I am very pleased that the world is slowly recognizing Mieczysław Weinberg as an important composer. His great colleague, friend and patron Dmitri Shostakovich would have been enormously happy about this. I hope many performers will be drawn to investigate his musical legacy. For me personally, the treasure trove of his compositions remains a constant source of enthusiasm and inspiration.
– Gidon Kremer
This new album from Gidon Kremer, Kremerata Baltica and soloists, recorded at Neuhardenberg and Lockenhaus in 2012 and 2013, makes a strong case for Shostakovich’s assertion that Weinberg was one of the great composers of his era. He was certainly amongst the most prolific, with a work list that includes seven operas, twenty-two symphonies, ten concertos, seventeen string quartets and a vast output of chamber and vocal works.
Born in Warsaw in 1919, Mieczysław Weinberg studied at the Polish capital’s conservatory. His plans for further study in the United States were thwarted by the outbreak of World War II: when the Nazis invaded Poland, Weinberg fled first to Minsk and then to Tashkent. He moved to Moscow in 1943 where, his troubles far from over, he was targeted both for his modernist musical leanings and his Jewish background. (With some of his works blacklisted, Weinberg’s only income for years came from incidental music written for local theatre productions.) In 1953 he was arrested on charges of ‘Jewish bourgeois nationalism’, and jailed. Shostakovich wrote letters on his behalf, and after Stalin’s death Weinberg was released and officially rehabilitated.
Near neighbours in Moscow, Weinberg and Shostakovich spent much time together. As Wolfgang Sandner writes in the liner notes, “the two close friends, though thirteen years apart, constantly showed each other their new scores, often played piano duets together and exchanged ideas on art and composition.” Like many composers in the Soviet Union, Weinberg was obliged to spend much of his creative life negotiating the margins of freedom between official doctrine and artistic necessity. As the demands from above for Socialist Realism began to slacken in the 1960s and 70s, his art moved into its most productive phase.
The present double album opens with one of his most remarkable creations from this latter period, the extensive (22-minutes) and complex third violin sonata of 1978. Kremer ranks this work alongside Bartók’s Sonata for Solo Violin as one of the masterpieces for the instrument.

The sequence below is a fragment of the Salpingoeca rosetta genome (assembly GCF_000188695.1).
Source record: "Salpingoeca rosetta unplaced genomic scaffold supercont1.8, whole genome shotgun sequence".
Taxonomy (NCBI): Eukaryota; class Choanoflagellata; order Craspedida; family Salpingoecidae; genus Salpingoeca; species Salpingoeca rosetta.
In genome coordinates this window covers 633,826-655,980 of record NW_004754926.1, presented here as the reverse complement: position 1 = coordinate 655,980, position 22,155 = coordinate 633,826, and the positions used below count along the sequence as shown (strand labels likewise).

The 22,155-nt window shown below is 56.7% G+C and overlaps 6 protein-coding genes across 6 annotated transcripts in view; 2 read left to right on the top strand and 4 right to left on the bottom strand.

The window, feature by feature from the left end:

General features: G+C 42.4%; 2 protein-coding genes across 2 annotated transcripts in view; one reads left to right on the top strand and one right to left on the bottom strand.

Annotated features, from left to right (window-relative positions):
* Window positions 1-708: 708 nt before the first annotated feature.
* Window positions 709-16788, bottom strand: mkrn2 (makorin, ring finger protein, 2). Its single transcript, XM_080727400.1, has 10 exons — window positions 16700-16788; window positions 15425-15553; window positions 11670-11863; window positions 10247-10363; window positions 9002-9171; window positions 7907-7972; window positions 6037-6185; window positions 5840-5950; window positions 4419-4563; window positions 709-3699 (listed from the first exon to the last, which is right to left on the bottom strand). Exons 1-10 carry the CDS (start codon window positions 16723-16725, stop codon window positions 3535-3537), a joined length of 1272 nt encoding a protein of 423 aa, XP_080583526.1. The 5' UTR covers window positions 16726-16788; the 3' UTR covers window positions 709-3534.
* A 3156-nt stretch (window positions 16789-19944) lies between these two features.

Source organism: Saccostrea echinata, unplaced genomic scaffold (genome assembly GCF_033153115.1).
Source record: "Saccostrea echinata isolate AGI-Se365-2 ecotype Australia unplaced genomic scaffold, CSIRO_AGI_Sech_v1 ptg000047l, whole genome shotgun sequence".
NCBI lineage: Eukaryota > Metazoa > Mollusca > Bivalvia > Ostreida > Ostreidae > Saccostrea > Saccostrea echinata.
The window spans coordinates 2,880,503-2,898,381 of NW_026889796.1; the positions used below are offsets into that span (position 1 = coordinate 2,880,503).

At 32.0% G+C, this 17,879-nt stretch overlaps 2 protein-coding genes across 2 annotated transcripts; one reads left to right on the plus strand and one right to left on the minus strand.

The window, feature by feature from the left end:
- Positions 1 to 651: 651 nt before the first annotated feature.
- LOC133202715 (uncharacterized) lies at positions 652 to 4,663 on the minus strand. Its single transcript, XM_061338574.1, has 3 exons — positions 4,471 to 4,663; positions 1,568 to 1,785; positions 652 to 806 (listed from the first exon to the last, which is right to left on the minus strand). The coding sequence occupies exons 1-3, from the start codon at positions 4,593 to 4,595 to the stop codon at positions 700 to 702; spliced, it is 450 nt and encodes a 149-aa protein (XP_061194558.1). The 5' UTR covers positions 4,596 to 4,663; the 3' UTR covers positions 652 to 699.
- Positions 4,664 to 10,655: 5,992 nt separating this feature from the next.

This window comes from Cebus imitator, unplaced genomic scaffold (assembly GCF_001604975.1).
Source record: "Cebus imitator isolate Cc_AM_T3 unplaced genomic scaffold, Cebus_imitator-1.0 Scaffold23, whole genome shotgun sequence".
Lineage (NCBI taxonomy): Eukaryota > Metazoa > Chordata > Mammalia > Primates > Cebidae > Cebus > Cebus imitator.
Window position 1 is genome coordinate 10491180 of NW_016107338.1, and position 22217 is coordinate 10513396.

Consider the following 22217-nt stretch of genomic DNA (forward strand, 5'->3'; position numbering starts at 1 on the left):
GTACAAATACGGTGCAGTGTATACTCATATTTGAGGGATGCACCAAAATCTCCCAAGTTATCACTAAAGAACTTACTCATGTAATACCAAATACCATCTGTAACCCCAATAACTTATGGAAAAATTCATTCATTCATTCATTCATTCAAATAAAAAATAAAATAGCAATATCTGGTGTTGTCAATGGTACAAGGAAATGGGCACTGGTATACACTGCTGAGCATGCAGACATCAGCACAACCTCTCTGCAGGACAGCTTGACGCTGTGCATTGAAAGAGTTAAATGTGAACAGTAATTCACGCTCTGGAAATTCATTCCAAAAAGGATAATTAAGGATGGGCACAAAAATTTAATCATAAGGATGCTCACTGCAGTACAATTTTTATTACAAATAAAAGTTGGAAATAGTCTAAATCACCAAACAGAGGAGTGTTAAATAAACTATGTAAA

“This is music that speaks to us,” writes Wolfgang Sandner, “full of dynamism, colour and detailed articulation that never ossifies into virtuosity for its own sake. The wealth of invention in the sonata and the advanced sounds of the Tenth Symphony bear witness to a composer at the same high level as a Shostakovich or Prokofiev.”
Kremer and friends explore Weinberg’s chamber music – the Trio op 48 (composed 1950) and the Sonatina op.46 (1949) – and the commitment and skills of the Kremerata musicians are brought to bear on two strikingly-contrasting compositions for string orchestra, the graceful and lyrical Concertino op. 42 (1948) and the adventurous and gripping Symphony no 10 (1968), bringing12-tone rows and chordal structure into unexpected juxtapositions.
Mieczysław Weinberg died in Moscow in 1996. In recent years his works have begun to get a wider hearing. In particular his opera about the Holocaust, “The Passenger”, never staged in Weinberg’s lifetime, has made headlines. After a concertante version was produced in Moscow in 2006, the full staged version was premiered at the Bregenz Festival in 2010 and subsequently presented in London and Warsaw. The US premiere was in Houston in January 2014. New York performances at the Drill Hall follow in July.
Meanwhile Gidon Kremer and Kremerata Baltica continue to make the music of Mieczysław Weinberg a focus of their international touring repertoire.
Latvian-born master violinist Gidon Kremer founded Kremerata Baltica in 1997 to foster outstanding young musicians from Latvia, Estonia and Lithuania, the three Baltic States. Other ECM recordings with Kremerata Baltica include: “Hymns and Prayers” with works by Stevan Kovacs Tickmayer, César Franck and Giya Kancheli; a Mahler/Shostakovich volume with the adagio of Gustav Mahler’s unfinished 10th Symphony, as well as the 14th Symphony of Dmitri Shostakovich; Franz Schubert’s G Major String Quartet orchestrated by Victor Kissine; Sofia Gubaidulina’s “Lyre of Orpheus”; Kancheli’s “In l’istesso tempo”; Victor Kissine’s “Between Two Waves”, and, in the Edition Lockenhaus box set, Messiaen’s “Trois petites Liturgies de la Présence Divine” and Richard Strauss’s “Metamorphosen”.
CD includes German-English booklet with extensive liner notes by Wolfgang Sandner, placing Mieczysław Weinberg’s music in its historical context.